It’s tempting to think that the experience of rapid technological change is something novel to our own time. In fact, I know I’ve been guilty of giving that impression myself. But consider this passage* from a sermon delivered by Dominican Fra Giordano of Pisa at Santa Maria Novella in Florence on February 23, 1306:
“Not all the arts have been found; we shall never see an end of finding them. Everyday one could discover a new art … indeed they are being found all the time. It is not twenty years since there was discovered the art of making spectacles which help you to see well, and which is one of the best and most necessary in the world. And that is such a short time ago that a new art, which never before existed, was invented …. I myself saw the man who discovered and practiced it, and I talked with him.”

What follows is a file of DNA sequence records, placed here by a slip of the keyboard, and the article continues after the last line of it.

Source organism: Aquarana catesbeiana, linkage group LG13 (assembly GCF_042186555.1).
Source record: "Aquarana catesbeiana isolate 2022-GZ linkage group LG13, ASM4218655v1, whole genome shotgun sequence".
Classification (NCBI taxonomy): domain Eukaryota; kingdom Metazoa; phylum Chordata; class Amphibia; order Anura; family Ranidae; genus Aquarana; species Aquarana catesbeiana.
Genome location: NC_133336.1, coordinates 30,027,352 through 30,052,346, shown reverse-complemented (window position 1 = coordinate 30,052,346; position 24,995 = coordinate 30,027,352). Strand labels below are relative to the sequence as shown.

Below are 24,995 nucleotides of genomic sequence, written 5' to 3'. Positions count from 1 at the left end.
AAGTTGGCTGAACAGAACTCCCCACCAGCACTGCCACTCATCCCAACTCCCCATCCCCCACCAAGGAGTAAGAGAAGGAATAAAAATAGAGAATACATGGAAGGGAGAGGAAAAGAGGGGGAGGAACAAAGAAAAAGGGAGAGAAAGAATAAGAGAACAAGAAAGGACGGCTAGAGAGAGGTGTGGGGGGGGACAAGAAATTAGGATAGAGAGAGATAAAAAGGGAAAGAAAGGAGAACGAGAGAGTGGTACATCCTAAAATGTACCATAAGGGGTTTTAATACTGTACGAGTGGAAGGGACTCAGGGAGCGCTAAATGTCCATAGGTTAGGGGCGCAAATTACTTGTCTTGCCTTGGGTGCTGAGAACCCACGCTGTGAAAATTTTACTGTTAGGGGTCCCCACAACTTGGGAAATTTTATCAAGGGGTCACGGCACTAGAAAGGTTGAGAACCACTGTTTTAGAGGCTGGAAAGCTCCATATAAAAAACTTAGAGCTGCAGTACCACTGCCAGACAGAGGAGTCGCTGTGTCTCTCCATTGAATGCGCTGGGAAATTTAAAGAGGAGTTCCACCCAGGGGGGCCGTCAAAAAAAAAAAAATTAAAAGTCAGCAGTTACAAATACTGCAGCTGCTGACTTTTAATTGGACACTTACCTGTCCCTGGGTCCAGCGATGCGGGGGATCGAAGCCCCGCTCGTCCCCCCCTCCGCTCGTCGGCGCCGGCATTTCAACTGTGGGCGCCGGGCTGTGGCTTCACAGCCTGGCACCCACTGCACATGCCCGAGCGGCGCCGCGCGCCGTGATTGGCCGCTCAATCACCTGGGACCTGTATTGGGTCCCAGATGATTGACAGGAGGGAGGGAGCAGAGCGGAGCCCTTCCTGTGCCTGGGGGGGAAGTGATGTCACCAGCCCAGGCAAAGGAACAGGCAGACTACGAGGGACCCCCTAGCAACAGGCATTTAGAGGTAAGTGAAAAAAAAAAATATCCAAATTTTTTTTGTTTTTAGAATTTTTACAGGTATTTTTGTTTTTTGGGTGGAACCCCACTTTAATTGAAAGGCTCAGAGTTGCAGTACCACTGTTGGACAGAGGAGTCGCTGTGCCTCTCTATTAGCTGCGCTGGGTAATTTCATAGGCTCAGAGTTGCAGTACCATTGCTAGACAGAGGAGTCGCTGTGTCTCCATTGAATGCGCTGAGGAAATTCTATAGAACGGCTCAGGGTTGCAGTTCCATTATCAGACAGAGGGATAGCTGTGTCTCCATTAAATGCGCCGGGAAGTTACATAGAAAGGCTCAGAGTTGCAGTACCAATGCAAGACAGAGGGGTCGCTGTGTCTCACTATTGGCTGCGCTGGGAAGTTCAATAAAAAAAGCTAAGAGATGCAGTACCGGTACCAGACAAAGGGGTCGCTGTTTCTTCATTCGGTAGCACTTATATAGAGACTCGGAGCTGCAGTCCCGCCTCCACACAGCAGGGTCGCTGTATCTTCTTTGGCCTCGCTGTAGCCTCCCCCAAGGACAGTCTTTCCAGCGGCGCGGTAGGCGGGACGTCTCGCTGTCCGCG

We might debate the real pace of technological advance then and now, but the phenomenological experience of change described by Giordano has a rather contemporary ring. According to historian of technology Lynn White, not only does this passage give us the best evidence for the appearance of eye glasses, it also gives witness to the “invention of invention.” According to White, it was at the height of the much maligned Medieval period that, “Technicians … in large numbers began to consider systematically all the imaginable ways of solving a problem.”
* Lynn White cites this passage in his essay, “Cultural Climates and Technological Advance,” found in Medieval Religion and Technology.